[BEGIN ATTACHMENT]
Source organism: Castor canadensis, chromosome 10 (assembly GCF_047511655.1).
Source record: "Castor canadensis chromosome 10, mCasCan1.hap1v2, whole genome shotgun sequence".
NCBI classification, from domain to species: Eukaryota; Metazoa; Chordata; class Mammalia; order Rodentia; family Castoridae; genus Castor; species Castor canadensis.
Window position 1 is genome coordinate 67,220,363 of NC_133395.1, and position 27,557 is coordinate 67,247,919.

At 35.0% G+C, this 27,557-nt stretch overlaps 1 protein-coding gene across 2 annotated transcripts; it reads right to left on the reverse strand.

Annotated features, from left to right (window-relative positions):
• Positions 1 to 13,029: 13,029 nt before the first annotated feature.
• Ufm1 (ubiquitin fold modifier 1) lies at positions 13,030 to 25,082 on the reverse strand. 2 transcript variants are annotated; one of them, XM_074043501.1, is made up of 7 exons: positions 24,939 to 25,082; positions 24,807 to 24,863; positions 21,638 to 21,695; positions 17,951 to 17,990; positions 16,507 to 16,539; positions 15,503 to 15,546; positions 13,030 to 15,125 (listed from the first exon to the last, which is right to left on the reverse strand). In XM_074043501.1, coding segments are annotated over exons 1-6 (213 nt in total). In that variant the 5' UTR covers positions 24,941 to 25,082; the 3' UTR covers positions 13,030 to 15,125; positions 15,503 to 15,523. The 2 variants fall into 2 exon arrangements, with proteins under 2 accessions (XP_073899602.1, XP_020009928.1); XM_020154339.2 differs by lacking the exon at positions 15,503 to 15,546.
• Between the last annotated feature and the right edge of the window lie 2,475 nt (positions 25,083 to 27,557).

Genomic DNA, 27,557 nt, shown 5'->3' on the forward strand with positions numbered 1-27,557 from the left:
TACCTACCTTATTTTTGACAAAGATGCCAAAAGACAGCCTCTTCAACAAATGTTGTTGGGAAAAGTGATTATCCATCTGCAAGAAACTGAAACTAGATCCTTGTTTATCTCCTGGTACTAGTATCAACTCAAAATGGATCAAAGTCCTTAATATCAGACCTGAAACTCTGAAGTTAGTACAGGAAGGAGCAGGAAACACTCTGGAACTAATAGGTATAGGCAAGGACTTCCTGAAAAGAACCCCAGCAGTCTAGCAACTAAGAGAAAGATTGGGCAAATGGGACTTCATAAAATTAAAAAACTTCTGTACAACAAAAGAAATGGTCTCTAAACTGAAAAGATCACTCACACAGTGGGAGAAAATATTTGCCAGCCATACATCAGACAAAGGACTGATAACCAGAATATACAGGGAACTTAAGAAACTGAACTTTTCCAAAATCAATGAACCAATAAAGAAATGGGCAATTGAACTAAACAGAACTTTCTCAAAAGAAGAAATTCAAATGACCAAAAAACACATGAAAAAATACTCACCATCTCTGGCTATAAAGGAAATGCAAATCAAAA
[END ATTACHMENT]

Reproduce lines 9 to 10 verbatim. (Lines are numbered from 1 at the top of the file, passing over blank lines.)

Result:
• Between the last annotated feature and the right edge of the window lie 2,475 nt (positions 25,083 to 27,557).

Genomic DNA, 27,557 nt, shown 5'->3' on the forward strand with positions numbered 1-27,557 from the left: